The Moffat County Hot Air Balloon Festival soared above Loudy Simpson Park in Craig early Saturday morning August 6, with the launch of 22 balloons.
The quiet morning gave way to pleasant sunny weather as the annual balloon festival continued throughout the day with a classic car show, rubber duck race, cardboard boat regatta , food and craft vendors, bingo, live music and more.
“We’re making a little dent in the area and (people) are going to know where Moffat County is,” festival organizer Tony St. John said, explaining he met all kinds of people at the festival. who came from so far away. like Denver, Grand Junction and many places in between.
With favorable weather, the festival closed with one of its signature events – a nighttime balloon glow – featuring around 10-12 balloon pilots set up in a field behind the main stage while a tribute band to Stevie Nicks and Tom Petty headlined the concert.
For festival volunteer Nylene Haun, naming her favorite hot air balloon festival offering is difficult, if not impossible.
“I just love it,” she said. “There are so many different things like (the cardboard boat regatta) and breakfast, working with the balloon pilots – just the camaraderie, being here and that’s something Craig is familiar with.”
At 76, Haun lives in Golden and comes to the festival every year. She is also good friends with locals Randy and Cindy Looper. As a result, Haun has been volunteering at the festival for seven or eight years, and she’s come to love the annual shindig for many, many reasons.
On Saturday, Haun was working on the Cardboard Boat Regatta, which has attracted 14 teams this year – the most for the event now in its third year – and nine of them sank.
For the regatta, teams were placed in seven head-to-head timed competitions where they had to sail around two buoys before heading back to shore. Since each boat could only get one race, the fastest time was declared the overall winner.
The crowds were probably the big winner, however, as most competitors swam the course after their cardboard creations became waterlogged and capsized, dragging pieces of their boats with them as they flapped and paddled. until the end.
“The fun thing is, yes, you want them to pass, but if they sink and sink dramatically, that’s a lot more fun,” Randy Looper said, adding that in addition to a record number of competitions, it also saw the biggest crowd ever for the regatta.
The boats themselves did not disappoint. There were Viking ships, an Egyptian pharaoh, a parrot on its back, a smoke-breathing dragon, and even two boats that borrowed themes from Pixar’s 2009 animated film “Up.” “even had a dog on the team.
“He’s the first dog we’ve ever seen,” Looper said.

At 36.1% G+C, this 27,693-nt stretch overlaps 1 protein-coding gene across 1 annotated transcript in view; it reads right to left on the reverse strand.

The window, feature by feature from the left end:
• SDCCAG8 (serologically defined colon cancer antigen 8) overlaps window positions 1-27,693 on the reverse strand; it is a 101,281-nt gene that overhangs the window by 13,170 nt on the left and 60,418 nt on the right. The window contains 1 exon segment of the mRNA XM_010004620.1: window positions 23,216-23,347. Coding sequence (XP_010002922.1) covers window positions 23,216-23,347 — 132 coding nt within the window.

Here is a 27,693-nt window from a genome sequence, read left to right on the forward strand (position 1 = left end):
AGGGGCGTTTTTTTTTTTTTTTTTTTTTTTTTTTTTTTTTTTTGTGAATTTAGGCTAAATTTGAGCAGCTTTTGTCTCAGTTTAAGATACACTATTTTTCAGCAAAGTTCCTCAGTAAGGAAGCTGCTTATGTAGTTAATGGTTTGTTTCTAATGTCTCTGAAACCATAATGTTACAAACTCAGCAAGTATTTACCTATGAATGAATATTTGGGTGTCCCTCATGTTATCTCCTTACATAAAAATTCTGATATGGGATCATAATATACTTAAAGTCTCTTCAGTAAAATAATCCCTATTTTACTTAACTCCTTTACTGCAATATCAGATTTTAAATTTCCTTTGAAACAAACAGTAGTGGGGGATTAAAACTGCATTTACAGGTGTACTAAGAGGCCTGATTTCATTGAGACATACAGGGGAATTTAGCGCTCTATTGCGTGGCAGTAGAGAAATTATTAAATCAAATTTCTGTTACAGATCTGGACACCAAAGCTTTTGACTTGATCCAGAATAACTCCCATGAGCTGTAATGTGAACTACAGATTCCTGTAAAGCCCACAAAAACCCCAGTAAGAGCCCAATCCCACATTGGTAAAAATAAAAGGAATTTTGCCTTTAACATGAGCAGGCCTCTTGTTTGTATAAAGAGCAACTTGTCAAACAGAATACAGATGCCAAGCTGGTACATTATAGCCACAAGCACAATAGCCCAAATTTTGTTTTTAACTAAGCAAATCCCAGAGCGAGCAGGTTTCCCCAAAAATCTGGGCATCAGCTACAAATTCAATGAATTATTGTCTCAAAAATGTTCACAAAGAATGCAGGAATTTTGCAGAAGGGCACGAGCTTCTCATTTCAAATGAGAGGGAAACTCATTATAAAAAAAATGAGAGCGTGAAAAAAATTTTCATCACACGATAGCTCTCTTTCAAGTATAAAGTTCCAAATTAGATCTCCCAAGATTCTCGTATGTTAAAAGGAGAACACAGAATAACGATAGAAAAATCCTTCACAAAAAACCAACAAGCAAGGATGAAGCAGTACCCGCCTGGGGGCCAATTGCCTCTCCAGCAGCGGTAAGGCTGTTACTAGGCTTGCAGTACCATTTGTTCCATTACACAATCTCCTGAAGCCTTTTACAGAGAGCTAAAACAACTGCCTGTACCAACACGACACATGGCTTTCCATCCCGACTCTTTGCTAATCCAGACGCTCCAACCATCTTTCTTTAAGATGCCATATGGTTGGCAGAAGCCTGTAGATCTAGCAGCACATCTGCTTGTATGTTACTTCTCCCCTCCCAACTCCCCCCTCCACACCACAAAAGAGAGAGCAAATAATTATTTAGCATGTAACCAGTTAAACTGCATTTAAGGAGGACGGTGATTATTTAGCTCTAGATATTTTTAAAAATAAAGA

The best-designed boat came from the Polish Pirates, consisting of Mrzena Brzezinska, her husband and their teenage daughter, originally from Poland.
The trio spent around three days building their boat. Brzezinska said they didn’t come to the regatta with a lot of craftsmanship, but made up for it with a lot of cardboard, glue and guts. Before their race, she wasn’t exactly optimistic about their chances.
“We’re going to sink,” Brzezinska said of her prediction.
Those low expectations might have paid off because in addition to winning the Best Design award, the Polish Pirates were one of only five boats that survived standing to the end.
The first place winner was the “Up Adventure” boat, which finished in 2 minutes and 30 seconds and took home $750 for its effort.
From Craig and Hayden, Adrienne Wix and Tegan Ebbert built the “Up Adventure” boat, which came together after Ebbert read about the contest in the newspaper and “felt competitive” that day.
On the back of their boat, the duo wrote “Adventure Is Out There”. But did they think their theme from the film would help them stay “up” on this adventure?
“Oh, no,” said Wix, who was dressed as the lovable 78-year-old Carl Fredricksen from the movie for the race.
“We were really going with the theme with the houseboat,” she added.
“We are quite confident in our boat. We think it will float for a while, but we’ve never done that before. We are beginners. We never even looked at it.
Luckily, they won.
For Haun, the silly nature of the regatta doesn’t mask some lessons in perseverance and camaraderie that come with competing. She spoke of the groups who lost paddles, had their boats crash on top of them and still managed to finish the race.
“It’s just trying – just trying,” Haun said. “You have an idea and you see if it works… It’s so much fun. The regatta teaches children to do things together, to try to encourage each other.
On Tuesday, St. John noted that high fuel costs likely drove some of the pilots away this year, but said their goal was to include as many as 50 or more balloons in the annual festival.